Field Sobriety Tests
California drivers arrested on suspicion of Driving Under the Influence (DUI), or Driving While Intoxicated (DWI) take a field sobriety test, then worry later that a poor performance means an automatic conviction. However, field sobriety testing is vitally important for both the defense and prosecution in a California DUI case. Prosecutors will attempt to show that any variation between the manner in which police officer explained and demonstrated the tests, and the manner in which the subject performed the tests, is proof of mental or physical impairment. Conversely, criminal defense lawyer with experience defending DUI offenses will use the same results to highlight the absence of mental or physical impairment.
Field sobriety testing have been the subject of much research and study. There are three tests that have been “validated” by the National Highway Traffic Safety Administration (NHTSA). These are the Horizontal Gaze Nystagmus test, the Walk and Turn test, and the One-Leg Stand test. Each of these three tests has precise instructions to be followed in the administration of the test, and precise scoring to be used during the performance phase.
There are also a number of non-standardized tests to show mental or physical impairment. These tests include the Rhomberg Balance test, the Finger-to-Nose test, reciting the alphabet, or ABCs test, the Hand-Pat test, the Finger-Tap test, and other tests as simple as dropping coins in the roadway and asking the subject to pick up those coins that are "heads" or "tails."
California Driving Under the Influence (DUI), or Driving While Intoxicated (DWI) arrests typically result in two different charges. The first is the "Per Se" charge, (California V.C. Section 23152 - Driving Under Influence of Alcohol or Drugs), where the sole concern is whether or not the accused was above the legal limit at the time of driving. The legal limit for driving is now .08 percent blood alcohol content (BAC) in all 50 states.
The second charge is driving under the influence, which focuses on whether or not the driver is impaired. This charge hinges on circumstantial evidence of physical and mental impairment as the result of consuming alcohol or other drugs. California police often use field sobriety tests to gather evidence that supports the theory that a suspected DUI driver was mentally and physically impaired. Although field sobriety tests are optional, most police officers don't share that information with drivers.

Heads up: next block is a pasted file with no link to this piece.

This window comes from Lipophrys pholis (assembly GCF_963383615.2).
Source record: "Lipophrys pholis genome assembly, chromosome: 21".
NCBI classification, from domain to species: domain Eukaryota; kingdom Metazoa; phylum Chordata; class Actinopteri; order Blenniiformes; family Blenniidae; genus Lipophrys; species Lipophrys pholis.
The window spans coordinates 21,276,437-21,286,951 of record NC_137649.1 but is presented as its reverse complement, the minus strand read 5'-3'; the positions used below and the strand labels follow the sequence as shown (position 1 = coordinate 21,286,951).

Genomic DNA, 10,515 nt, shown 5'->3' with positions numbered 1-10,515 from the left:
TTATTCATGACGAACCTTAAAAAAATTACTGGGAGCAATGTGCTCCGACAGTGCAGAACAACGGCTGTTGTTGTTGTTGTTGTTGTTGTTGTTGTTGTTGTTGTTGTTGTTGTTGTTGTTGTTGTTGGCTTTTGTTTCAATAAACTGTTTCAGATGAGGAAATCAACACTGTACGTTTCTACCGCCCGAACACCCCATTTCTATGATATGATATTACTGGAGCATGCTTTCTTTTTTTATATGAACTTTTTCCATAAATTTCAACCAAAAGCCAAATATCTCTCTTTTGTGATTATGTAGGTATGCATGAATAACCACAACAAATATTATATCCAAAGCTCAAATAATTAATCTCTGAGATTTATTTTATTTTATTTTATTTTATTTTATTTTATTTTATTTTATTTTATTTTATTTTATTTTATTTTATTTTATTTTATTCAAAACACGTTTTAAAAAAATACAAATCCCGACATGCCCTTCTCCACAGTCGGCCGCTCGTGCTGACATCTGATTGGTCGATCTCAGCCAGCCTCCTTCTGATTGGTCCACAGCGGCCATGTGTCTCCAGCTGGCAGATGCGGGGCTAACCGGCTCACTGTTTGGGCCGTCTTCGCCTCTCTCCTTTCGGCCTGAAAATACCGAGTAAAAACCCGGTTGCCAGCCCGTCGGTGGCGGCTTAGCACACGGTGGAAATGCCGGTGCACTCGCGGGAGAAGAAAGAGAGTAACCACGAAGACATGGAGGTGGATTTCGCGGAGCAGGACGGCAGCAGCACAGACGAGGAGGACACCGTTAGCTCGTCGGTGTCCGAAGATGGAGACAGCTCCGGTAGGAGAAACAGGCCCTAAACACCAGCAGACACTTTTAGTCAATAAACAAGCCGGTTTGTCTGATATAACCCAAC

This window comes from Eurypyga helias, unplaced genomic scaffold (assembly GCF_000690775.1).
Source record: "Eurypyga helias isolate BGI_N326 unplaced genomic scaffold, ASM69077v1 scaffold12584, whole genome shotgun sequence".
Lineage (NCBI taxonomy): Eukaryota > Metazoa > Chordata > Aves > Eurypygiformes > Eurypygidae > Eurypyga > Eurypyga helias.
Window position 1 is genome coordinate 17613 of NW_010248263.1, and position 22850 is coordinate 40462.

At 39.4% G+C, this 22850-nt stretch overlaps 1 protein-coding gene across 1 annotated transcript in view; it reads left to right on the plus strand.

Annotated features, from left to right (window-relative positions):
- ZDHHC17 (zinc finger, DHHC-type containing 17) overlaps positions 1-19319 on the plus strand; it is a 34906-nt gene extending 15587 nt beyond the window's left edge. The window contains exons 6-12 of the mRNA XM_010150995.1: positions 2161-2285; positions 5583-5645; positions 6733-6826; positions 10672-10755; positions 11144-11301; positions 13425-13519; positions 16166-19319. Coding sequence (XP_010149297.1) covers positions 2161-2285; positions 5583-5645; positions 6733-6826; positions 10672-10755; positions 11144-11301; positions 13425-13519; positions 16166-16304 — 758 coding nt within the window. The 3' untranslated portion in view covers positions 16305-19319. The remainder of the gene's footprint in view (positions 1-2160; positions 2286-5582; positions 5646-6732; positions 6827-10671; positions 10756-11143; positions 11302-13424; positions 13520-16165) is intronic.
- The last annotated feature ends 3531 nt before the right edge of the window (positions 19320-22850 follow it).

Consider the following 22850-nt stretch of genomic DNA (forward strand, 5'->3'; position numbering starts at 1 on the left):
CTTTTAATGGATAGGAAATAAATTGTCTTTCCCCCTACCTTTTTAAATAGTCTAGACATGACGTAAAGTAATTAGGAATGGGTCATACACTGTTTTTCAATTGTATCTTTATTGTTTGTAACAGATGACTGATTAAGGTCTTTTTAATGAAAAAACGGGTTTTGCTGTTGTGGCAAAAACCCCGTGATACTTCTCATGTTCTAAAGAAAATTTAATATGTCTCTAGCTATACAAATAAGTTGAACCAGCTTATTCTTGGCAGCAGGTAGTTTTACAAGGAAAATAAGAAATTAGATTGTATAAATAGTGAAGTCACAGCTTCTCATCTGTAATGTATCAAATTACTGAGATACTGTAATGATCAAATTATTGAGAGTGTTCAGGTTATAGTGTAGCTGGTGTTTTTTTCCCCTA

Physical and mental impairment is the crux of every DUI prosecution. Experts agree on certain points relating to impairment as the result of consuming alcohol. For example, when it comes to impairment from alcohol, mental impairment always takes place before physical impairment.
Experts agree that it is possible to mask physical impairment that stems from alcohol use through the phenomenon known as "tolerance". However, it is impossible to mask symptoms of mental impairment. Therefore, if a driver exhibits physical impairment, but no mental impairment, that impairment must come from a source other than alcohol. This information is extremely useful to an experienced California DUI defense lawyer.
Physical impairment can stem from a variety of sources. Injuries or other physical disabilities can impair a person's ability to perform on field sobriety tests. Fatigue can impact a driver's performance, as can nervousness. Being forced out of a car by armed police officers under the threat of arrest can provoke the kind of nervousness that will negatively impact performance on field sobriety tests.
No matter how the driver charged with a DUI feels he or she performed on a field sobriety test, our experienced DUI attorneys are prepared to help. The Law Offices of Robert Tayac, located in San Francisco Bay Area, an experienced law firm of DUI lawyers specializing in DUI defense exclusively. We invite you to contact our office for a free consultation about your California DUI case and DMV driver's license suspension hearing.
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